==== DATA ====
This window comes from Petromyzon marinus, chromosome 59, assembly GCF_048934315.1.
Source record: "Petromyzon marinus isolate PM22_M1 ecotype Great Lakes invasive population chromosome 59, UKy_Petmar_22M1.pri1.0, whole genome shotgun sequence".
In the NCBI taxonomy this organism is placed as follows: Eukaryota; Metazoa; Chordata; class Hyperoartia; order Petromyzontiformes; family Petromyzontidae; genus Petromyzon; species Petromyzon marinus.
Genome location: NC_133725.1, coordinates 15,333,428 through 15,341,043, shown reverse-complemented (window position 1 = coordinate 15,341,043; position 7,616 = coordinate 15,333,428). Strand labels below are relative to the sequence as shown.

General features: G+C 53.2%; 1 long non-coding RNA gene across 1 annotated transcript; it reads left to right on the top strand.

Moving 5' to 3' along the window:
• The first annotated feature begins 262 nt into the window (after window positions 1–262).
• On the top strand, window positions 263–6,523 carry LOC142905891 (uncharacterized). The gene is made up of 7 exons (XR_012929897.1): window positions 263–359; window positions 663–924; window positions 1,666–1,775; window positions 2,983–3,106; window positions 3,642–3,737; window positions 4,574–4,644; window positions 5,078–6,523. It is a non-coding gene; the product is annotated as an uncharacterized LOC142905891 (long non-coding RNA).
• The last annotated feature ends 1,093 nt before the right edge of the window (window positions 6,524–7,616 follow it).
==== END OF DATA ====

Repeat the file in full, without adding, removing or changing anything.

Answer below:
This window comes from Petromyzon marinus, chromosome 59, assembly GCF_048934315.1.
Source record: "Petromyzon marinus isolate PM22_M1 ecotype Great Lakes invasive population chromosome 59, UKy_Petmar_22M1.pri1.0, whole genome shotgun sequence".
In the NCBI taxonomy this organism is placed as follows: Eukaryota; Metazoa; Chordata; class Hyperoartia; order Petromyzontiformes; family Petromyzontidae; genus Petromyzon; species Petromyzon marinus.
Genome location: NC_133725.1, coordinates 15,333,428 through 15,341,043, shown reverse-complemented (window position 1 = coordinate 15,341,043; position 7,616 = coordinate 15,333,428). Strand labels below are relative to the sequence as shown.

General features: G+C 53.2%; 1 long non-coding RNA gene across 1 annotated transcript; it reads left to right on the top strand.

Moving 5' to 3' along the window:
• The first annotated feature begins 262 nt into the window (after window positions 1–262).
• On the top strand, window positions 263–6,523 carry LOC142905891 (uncharacterized). The gene is made up of 7 exons (XR_012929897.1): window positions 263–359; window positions 663–924; window positions 1,666–1,775; window positions 2,983–3,106; window positions 3,642–3,737; window positions 4,574–4,644; window positions 5,078–6,523. It is a non-coding gene; the product is annotated as an uncharacterized LOC142905891 (long non-coding RNA).
• The last annotated feature ends 1,093 nt before the right edge of the window (window positions 6,524–7,616 follow it).